Wednesday, August 30, 2006

What's a Fascist?

The media has discovered that Republicans, too, use the word "fascism."

Fascism, in fact, seems to be the new buzz word for Republicans in an election season dominated by an unpopular war in Iraq.

Yes, that's how the AP reports the news these days.

This discovery has led to predictable debates over whether "fascism" is the right word here or not. And of course there's no answer, since it's a word invented by humans for a human political condition. Not like "oak tree" or something where you can define it by genetics or taxonomy.

To some people, fascism can only be right-wing, and thus oriented in politics. It certainly is a conservative quality, but I think that limitation is too severe. To be very strict, it would have to be limited to the movement started by Benito Mussolini in 1919 and only could be Italian. The best definition I've found is in Robert O. Paxton's book "The Anatomy of Fascism" [published in 2004]:

"A form of political behavior marked by obsessive preoccupation with community decline, humiliation or victimhood and by compensatory cults of unity, energy and purity, in which a mass-based party of committed nationalist militants, working in uneasy but effective collaboration with traditional elites, abandons democratic liberties and pursues with redemptive violence and without ethical or legal restraints goals of internal cleansing and external expansion."

That all seems to fit the Islamist program, so far as I can understand it, to a "T." The only missing element, perhaps, is the part about "abandons democratic liberties," because in the culture in which this movement flourishes there are few if any such to be abandoned.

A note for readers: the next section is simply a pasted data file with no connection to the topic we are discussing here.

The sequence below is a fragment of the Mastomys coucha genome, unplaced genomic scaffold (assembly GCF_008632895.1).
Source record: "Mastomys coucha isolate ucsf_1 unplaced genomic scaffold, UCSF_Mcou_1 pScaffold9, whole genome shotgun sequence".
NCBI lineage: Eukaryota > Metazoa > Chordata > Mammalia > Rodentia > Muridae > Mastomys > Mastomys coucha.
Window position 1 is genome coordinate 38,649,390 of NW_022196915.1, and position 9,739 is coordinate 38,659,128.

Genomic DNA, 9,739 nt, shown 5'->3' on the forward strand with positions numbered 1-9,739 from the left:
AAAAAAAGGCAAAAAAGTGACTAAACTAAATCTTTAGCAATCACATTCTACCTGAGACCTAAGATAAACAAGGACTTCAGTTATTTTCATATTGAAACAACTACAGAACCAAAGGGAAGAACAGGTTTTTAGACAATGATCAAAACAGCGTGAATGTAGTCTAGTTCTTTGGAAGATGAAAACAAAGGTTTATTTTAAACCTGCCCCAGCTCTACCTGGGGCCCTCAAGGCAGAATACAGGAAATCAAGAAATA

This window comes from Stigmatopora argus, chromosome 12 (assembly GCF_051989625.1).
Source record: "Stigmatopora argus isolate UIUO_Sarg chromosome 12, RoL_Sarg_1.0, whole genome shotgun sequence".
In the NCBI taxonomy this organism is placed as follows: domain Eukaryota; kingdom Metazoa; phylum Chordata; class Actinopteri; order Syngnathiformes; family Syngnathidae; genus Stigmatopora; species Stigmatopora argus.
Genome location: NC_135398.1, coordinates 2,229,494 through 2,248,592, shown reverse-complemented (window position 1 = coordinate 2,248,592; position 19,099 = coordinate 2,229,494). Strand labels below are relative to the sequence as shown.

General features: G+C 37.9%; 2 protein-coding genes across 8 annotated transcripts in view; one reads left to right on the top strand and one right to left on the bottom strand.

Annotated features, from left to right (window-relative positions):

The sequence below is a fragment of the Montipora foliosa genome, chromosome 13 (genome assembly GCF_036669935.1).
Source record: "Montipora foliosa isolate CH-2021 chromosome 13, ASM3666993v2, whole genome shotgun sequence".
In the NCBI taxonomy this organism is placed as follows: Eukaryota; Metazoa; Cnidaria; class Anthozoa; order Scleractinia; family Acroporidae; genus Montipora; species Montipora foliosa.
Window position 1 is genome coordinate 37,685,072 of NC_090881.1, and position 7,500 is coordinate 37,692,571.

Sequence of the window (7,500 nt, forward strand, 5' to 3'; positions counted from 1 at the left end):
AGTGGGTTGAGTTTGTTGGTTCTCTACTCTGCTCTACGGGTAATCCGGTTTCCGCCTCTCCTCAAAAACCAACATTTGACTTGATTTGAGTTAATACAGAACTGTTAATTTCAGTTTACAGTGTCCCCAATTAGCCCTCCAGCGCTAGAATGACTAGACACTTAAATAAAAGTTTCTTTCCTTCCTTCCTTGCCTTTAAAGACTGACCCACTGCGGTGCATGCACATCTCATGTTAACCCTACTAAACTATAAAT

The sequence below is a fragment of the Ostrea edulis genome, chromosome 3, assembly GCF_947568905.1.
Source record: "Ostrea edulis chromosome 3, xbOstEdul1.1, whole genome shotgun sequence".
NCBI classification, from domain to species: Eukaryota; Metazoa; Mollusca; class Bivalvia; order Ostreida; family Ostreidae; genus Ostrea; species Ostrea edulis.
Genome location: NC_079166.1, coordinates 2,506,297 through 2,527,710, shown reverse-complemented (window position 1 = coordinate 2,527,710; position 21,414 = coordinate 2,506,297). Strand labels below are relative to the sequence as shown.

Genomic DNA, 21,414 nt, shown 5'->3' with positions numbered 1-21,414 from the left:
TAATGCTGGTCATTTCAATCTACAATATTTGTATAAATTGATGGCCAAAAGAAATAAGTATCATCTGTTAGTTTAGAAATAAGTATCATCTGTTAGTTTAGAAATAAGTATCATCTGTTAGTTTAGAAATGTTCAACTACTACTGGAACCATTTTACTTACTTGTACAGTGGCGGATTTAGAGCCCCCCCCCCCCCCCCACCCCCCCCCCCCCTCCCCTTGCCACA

The word fascist first appeared in English in 1921, in reference to the Italian partito nazionale fascista, the anti-communist political movement organized under Mussolini. The word thus comes from Italian fascio "group, association," literally "bundle." Fasci "groups of men organized for political purposes" had been a feature of Sicily since c.1895; the 20th century sense probably was influenced by the Roman fasces which became the party symbol of Mussolini's group.

Latin fasces "bundle of rods containing an axe with the blade projecting" was the object carried before a lictor, a superior Roman magistrate, as a symbol of power over life and limb: the sticks symbolized punishment by whipping, the axe head execution by beheading.

The word has few relatives outside Latin (and Italian); among them seem to be Middle Irish basc "neckband," Welsh baich "load, burden," and Old English bæst "inner bark of the linden tree," which is connected to Modern English bast. Perhaps the oddest relation is faggot "bundle of twigs bound up," which contributed to the slang faggot "male homosexual," though not via the "burned at the stake" Internet urban legend.